Just thought you’d be interested in reading my response to this op-ed piece that appeared on Reuters yesterday – yet another call for America to “reinvent” itself. (It’s the third of the comments that appears at the end of the piece.) To make it easy, here it is:
The problem with our economy is not anything that the American people are doing wrong. The problem is that our economic policies are guided by economists. Economists don’t have a clue as to what’s happening to our economy because they steadfastly refuse to consider the effects of the parameter that most dominates our economy today – population growth. They don’t understand the inverse relationship between population density and per capita consumption and the role played by population density disparities in driving global trade imbalances. They continue to lean on population growth as a crutch to prop up macroeconomic growth, which only makes matters worse.
They make proclamations about the cause of our massive trade deficit without ever bothering to verify their claims. They blame it on currency valuations without ever explaining why, in spite of a 300% rise in the value of the yen over the past three decades, our trade deficit with Japan exploded instead of shrinking, or why, in spite of a big rise in the value of the yuan in past few years, our trade deficit with China has done the same thing. Or they blame our trade deficit on low wages without explaining why our biggest trade deficits, in per capita terms, are with wealthy nations like Japan, Germany and a host of others.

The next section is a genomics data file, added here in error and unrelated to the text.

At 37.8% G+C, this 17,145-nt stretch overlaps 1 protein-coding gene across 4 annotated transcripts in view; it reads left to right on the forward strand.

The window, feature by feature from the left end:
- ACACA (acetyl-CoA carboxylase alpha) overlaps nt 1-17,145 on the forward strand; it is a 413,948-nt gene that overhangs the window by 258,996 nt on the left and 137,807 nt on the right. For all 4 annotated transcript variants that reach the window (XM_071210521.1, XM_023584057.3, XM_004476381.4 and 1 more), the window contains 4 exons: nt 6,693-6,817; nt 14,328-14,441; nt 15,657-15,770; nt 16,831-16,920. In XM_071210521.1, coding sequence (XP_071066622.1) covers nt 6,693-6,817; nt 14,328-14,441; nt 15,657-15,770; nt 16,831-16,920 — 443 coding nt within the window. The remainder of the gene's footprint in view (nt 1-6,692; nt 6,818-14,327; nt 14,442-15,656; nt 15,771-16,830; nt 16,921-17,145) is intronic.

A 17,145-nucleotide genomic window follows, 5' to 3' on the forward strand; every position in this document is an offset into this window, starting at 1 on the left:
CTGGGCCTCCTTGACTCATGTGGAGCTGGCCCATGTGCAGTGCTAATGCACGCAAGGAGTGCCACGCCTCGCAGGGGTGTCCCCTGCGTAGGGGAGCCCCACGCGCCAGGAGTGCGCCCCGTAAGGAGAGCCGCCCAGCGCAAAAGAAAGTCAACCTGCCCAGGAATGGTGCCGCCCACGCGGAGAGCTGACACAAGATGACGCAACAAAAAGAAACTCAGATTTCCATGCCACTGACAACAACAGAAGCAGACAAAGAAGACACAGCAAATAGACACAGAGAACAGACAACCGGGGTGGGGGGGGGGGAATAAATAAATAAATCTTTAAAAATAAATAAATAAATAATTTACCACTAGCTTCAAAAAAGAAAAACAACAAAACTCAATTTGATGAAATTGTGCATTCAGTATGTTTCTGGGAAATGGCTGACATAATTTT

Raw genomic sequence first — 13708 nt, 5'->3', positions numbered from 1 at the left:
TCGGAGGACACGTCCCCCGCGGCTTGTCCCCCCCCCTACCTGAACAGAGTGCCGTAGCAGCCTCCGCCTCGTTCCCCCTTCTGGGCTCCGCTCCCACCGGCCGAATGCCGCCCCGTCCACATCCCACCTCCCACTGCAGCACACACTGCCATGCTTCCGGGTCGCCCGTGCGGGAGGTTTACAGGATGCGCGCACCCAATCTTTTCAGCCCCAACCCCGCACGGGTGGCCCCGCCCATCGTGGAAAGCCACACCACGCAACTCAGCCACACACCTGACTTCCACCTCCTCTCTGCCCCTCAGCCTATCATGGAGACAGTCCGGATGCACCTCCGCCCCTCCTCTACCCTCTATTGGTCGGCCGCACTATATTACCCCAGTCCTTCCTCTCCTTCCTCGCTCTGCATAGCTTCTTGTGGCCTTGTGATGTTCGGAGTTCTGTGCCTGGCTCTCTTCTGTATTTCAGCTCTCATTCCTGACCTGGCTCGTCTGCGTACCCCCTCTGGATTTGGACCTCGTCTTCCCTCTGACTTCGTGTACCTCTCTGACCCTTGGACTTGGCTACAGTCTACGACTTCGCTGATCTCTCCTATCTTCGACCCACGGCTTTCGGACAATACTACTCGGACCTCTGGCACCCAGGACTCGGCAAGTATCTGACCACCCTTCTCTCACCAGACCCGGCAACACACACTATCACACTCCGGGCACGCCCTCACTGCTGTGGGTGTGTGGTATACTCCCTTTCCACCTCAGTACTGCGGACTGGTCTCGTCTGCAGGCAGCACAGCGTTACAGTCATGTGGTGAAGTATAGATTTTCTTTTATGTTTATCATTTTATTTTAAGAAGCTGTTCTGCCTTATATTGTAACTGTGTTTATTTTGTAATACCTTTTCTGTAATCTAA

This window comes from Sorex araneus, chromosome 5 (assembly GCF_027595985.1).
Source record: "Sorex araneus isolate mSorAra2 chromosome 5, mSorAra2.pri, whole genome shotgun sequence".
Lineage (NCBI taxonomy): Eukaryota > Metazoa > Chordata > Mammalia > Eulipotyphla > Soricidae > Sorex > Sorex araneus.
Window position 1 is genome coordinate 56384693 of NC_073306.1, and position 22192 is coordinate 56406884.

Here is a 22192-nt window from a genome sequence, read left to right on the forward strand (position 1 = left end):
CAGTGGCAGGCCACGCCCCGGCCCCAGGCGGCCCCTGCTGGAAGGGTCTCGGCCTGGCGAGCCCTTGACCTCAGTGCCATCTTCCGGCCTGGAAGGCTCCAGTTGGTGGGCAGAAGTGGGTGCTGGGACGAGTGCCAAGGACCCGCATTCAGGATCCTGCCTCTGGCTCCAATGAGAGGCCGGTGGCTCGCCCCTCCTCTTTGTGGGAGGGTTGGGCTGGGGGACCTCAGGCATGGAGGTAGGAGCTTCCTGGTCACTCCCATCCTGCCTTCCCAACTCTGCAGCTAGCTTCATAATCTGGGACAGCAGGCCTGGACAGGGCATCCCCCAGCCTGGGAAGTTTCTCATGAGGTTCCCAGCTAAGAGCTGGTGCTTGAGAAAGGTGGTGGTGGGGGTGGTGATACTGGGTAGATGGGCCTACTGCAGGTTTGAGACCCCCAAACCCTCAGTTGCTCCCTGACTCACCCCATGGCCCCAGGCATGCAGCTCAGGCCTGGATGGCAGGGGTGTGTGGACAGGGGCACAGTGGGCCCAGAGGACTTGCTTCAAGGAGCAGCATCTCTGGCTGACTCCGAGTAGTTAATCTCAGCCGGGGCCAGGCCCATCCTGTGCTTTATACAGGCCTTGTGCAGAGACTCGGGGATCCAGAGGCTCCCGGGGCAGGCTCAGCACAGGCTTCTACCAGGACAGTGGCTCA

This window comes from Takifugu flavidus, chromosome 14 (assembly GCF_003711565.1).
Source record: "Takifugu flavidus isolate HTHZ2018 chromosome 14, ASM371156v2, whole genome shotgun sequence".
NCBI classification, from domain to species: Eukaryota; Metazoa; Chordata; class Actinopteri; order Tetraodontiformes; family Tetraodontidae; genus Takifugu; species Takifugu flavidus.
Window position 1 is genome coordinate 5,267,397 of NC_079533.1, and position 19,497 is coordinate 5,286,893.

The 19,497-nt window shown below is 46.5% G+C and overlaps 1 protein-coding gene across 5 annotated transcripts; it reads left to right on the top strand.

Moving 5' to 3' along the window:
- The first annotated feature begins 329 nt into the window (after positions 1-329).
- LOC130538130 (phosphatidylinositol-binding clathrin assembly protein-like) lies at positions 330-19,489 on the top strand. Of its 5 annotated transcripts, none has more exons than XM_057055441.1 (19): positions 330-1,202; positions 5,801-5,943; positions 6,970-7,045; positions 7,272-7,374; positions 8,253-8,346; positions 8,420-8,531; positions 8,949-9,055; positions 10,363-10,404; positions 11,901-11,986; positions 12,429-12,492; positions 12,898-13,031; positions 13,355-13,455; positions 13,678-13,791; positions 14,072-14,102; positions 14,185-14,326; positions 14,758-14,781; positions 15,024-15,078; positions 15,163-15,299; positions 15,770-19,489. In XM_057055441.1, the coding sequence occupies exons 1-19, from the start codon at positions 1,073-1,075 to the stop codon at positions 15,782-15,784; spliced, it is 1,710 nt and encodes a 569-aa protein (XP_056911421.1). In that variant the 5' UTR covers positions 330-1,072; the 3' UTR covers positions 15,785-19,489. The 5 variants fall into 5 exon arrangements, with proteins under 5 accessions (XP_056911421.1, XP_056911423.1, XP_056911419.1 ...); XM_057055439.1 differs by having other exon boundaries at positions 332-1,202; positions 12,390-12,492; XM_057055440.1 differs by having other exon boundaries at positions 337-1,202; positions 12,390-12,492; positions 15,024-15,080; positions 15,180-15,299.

And they never explain why America, the most productive nation on earth, seems unable to “compete” with low productivity nations like China. They can’t explain it because they don’t understand what happens when a low population density/high per capita consumption nation like America attempts to combine its economy (through “free” trade) with a high population density/low per capita consumption nation like China (or Japan, or Germany or …). The work of manufacturing is spread evenly across the combined labor force while the disparity in consumption remains. The result is an automatic trade deficit and loss of jobs for America. It’s impossible to “compete” our way out of such a situation.
We don’t need to reinvent ourselves. We need to recognize that we were bamboozled by well-intentioned but badly mistaken “economists” way back in 1947 when they convinced us to sign the Global Agreement on Tariffs and Trade. Prior to that date, the smart use of tariffs built us into the world’s pre-eminent industrial power. But, soon after, our trade surplus began to erode. Since 1975, the last year of a trade surplus, our cumulative trade deficit is approaching $11 trillion.
Our economy will never, ever improve until we take back the right to manage trade in our own best interest, the right that we ceded to the World Trade Organization back in 1947. (By the way, the stated mission of the WTO is not to promote free trade, as many believe, but to enforce protectionist policies in favor of undeveloped and developing countries, nearly two thirds of its member states, to the detriment of America. Don’t believe me? Check their web site.)
Author, “Five Short Blasts”